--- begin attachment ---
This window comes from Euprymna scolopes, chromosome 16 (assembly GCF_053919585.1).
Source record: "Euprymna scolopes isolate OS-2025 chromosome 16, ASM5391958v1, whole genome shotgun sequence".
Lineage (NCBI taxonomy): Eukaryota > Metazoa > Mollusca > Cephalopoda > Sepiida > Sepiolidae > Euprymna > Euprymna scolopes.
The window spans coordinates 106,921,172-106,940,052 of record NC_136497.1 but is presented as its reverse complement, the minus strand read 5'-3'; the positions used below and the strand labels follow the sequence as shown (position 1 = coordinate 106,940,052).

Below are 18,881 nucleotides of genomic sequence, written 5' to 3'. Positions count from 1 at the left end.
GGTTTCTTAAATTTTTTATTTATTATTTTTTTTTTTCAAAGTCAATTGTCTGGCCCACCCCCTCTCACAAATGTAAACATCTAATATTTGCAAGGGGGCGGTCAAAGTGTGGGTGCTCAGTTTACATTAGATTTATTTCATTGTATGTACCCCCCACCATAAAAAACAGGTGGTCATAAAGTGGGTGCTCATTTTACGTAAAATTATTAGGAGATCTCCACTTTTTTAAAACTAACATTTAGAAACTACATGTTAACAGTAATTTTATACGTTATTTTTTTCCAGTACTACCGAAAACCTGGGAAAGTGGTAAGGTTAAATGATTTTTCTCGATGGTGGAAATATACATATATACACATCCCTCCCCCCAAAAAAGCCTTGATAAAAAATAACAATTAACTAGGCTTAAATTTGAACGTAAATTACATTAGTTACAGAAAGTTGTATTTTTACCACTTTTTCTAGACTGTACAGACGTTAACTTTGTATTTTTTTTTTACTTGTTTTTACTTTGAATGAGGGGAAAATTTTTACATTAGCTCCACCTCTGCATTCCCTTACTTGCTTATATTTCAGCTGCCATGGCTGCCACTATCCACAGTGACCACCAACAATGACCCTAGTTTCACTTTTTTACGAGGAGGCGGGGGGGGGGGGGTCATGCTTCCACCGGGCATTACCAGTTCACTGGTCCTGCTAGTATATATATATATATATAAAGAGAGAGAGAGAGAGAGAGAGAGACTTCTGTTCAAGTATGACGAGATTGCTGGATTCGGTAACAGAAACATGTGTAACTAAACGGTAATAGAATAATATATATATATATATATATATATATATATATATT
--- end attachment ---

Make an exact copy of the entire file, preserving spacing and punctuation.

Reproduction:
This window comes from Euprymna scolopes, chromosome 16 (assembly GCF_053919585.1).
Source record: "Euprymna scolopes isolate OS-2025 chromosome 16, ASM5391958v1, whole genome shotgun sequence".
Lineage (NCBI taxonomy): Eukaryota > Metazoa > Mollusca > Cephalopoda > Sepiida > Sepiolidae > Euprymna > Euprymna scolopes.
The window spans coordinates 106,921,172-106,940,052 of record NC_136497.1 but is presented as its reverse complement, the minus strand read 5'-3'; the positions used below and the strand labels follow the sequence as shown (position 1 = coordinate 106,940,052).

Below are 18,881 nucleotides of genomic sequence, written 5' to 3'. Positions count from 1 at the left end.
GGTTTCTTAAATTTTTTATTTATTATTTTTTTTTTTCAAAGTCAATTGTCTGGCCCACCCCCTCTCACAAATGTAAACATCTAATATTTGCAAGGGGGCGGTCAAAGTGTGGGTGCTCAGTTTACATTAGATTTATTTCATTGTATGTACCCCCCACCATAAAAAACAGGTGGTCATAAAGTGGGTGCTCATTTTACGTAAAATTATTAGGAGATCTCCACTTTTTTAAAACTAACATTTAGAAACTACATGTTAACAGTAATTTTATACGTTATTTTTTTCCAGTACTACCGAAAACCTGGGAAAGTGGTAAGGTTAAATGATTTTTCTCGATGGTGGAAATATACATATATACACATCCCTCCCCCCAAAAAAGCCTTGATAAAAAATAACAATTAACTAGGCTTAAATTTGAACGTAAATTACATTAGTTACAGAAAGTTGTATTTTTACCACTTTTTCTAGACTGTACAGACGTTAACTTTGTATTTTTTTTTTACTTGTTTTTACTTTGAATGAGGGGAAAATTTTTACATTAGCTCCACCTCTGCATTCCCTTACTTGCTTATATTTCAGCTGCCATGGCTGCCACTATCCACAGTGACCACCAACAATGACCCTAGTTTCACTTTTTTACGAGGAGGCGGGGGGGGGGGGGTCATGCTTCCACCGGGCATTACCAGTTCACTGGTCCTGCTAGTATATATATATATATATAAAGAGAGAGAGAGAGAGAGAGAGAGACTTCTGTTCAAGTATGACGAGATTGCTGGATTCGGTAACAGAAACATGTGTAACTAAACGGTAATAGAATAATATATATATATATATATATATATATATATATATT